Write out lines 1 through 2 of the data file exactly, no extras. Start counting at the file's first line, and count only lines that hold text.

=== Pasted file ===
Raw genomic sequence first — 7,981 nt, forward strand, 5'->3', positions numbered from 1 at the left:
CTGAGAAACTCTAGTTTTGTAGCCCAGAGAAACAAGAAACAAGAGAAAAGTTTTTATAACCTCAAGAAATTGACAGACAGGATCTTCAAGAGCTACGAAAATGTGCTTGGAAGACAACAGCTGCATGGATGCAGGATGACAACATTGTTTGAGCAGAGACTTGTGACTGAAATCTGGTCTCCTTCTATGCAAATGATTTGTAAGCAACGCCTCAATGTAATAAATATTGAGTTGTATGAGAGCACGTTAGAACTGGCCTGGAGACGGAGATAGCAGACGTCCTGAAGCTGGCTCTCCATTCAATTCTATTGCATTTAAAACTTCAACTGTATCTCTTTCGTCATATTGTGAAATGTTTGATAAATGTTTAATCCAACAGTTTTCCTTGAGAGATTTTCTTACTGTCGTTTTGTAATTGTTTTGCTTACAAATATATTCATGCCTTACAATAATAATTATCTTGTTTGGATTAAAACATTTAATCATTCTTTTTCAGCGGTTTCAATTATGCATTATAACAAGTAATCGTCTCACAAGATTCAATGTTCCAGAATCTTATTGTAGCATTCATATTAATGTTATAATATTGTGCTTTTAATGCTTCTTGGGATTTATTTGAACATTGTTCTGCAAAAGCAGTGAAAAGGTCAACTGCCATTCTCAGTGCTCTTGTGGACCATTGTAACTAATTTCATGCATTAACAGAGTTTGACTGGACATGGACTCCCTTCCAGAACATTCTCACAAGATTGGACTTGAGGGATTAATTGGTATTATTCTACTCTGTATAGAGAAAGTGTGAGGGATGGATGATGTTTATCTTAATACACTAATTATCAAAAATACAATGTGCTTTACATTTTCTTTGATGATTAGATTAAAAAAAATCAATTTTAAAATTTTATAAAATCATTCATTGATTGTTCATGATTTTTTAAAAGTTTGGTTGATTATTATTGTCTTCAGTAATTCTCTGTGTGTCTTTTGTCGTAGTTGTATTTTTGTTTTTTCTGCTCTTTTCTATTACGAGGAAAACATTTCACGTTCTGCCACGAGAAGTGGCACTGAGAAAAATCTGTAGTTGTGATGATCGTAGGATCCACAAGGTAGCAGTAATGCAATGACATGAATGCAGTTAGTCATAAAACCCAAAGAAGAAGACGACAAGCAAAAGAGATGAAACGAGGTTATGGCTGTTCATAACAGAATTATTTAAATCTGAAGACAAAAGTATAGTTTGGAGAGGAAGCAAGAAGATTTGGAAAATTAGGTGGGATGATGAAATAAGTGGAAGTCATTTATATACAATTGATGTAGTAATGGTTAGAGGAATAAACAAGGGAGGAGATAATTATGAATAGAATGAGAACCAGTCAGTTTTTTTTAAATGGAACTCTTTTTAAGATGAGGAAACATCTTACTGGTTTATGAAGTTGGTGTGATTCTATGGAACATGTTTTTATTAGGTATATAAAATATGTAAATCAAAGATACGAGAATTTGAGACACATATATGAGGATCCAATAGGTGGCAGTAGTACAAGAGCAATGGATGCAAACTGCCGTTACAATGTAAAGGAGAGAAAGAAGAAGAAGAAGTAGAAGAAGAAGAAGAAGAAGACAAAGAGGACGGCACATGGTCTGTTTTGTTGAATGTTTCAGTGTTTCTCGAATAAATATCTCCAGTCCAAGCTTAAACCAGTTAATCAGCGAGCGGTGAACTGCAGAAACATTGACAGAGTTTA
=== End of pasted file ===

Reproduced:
Raw genomic sequence first — 7,981 nt, forward strand, 5'->3', positions numbered from 1 at the left:
CTGAGAAACTCTAGTTTTGTAGCCCAGAGAAACAAGAAACAAGAGAAAAGTTTTTATAACCTCAAGAAATTGACAGACAGGATCTTCAAGAGCTACGAAAATGTGCTTGGAAGACAACAGCTGCATGGATGCAGGATGACAACATTGTTTGAGCAGAGACTTGTGACTGAAATCTGGTCTCCTTCTATGCAAATGATTTGTAAGCAACGCCTCAATGTAATAAATATTGAGTTGTATGAGAGCACGTTAGAACTGGCCTGGAGACGGAGATAGCAGACGTCCTGAAGCTGGCTCTCCATTCAATTCTATTGCATTTAAAACTTCAACTGTATCTCTTTCGTCATATTGTGAAATGTTTGATAAATGTTTAATCCAACAGTTTTCCTTGAGAGATTTTCTTACTGTCGTTTTGTAATTGTTTTGCTTACAAATATATTCATGCCTTACAATAATAATTATCTTGTTTGGATTAAAACATTTAATCATTCTTTTTCAGCGGTTTCAATTATGCATTATAACAAGTAATCGTCTCACAAGATTCAATGTTCCAGAATCTTATTGTAGCATTCATATTAATGTTATAATATTGTGCTTTTAATGCTTCTTGGGATTTATTTGAACATTGTTCTGCAAAAGCAGTGAAAAGGTCAACTGCCATTCTCAGTGCTCTTGTGGACCATTGTAACTAATTTCATGCATTAACAGAGTTTGACTGGACATGGACTCCCTTCCAGAACATTCTCACAAGATTGGACTTGAGGGATTAATTGGTATTATTCTACTCTGTATAGAGAAAGTGTGAGGGATGGATGATGTTTATCTTAATACACTAATTATCAAAAATACAATGTGCTTTACATTTTCTTTGATGATTAGATTAAAAAAAATCAATTTTAAAATTTTATAAAATCATTCATTGATTGTTCATGATTTTTTAAAAGTTTGGTTGATTATTATTGTCTTCAGTAATTCTCTGTGTGTCTTTTGTCGTAGTTGTATTTTTGTTTTTTCTGCTCTTTTCTATTACGAGGAAAACATTTCACGTTCTGCCACGAGAAGTGGCACTGAGAAAAATCTGTAGTTGTGATGATCGTAGGATCCACAAGGTAGCAGTAATGCAATGACATGAATGCAGTTAGTCATAAAACCCAAAGAAGAAGACGACAAGCAAAAGAGATGAAACGAGGTTATGGCTGTTCATAACAGAATTATTTAAATCTGAAGACAAAAGTATAGTTTGGAGAGGAAGCAAGAAGATTTGGAAAATTAGGTGGGATGATGAAATAAGTGGAAGTCATTTATATACAATTGATGTAGTAATGGTTAGAGGAATAAACAAGGGAGGAGATAATTATGAATAGAATGAGAACCAGTCAGTTTTTTTTAAATGGAACTCTTTTTAAGATGAGGAAACATCTTACTGGTTTATGAAGTTGGTGTGATTCTATGGAACATGTTTTTATTAGGTATATAAAATATGTAAATCAAAGATACGAGAATTTGAGACACATATATGAGGATCCAATAGGTGGCAGTAGTACAAGAGCAATGGATGCAAACTGCCGTTACAATGTAAAGGAGAGAAAGAAGAAGAAGAAGTAGAAGAAGAAGAAGAAGAAGACAAAGAGGACGGCACATGGTCTGTTTTGTTGAATGTTTCAGTGTTTCTCGAATAAATATCTCCAGTCCAAGCTTAAACCAGTTAATCAGCGAGCGGTGAACTGCAGAAACATTGACAGAGTTTA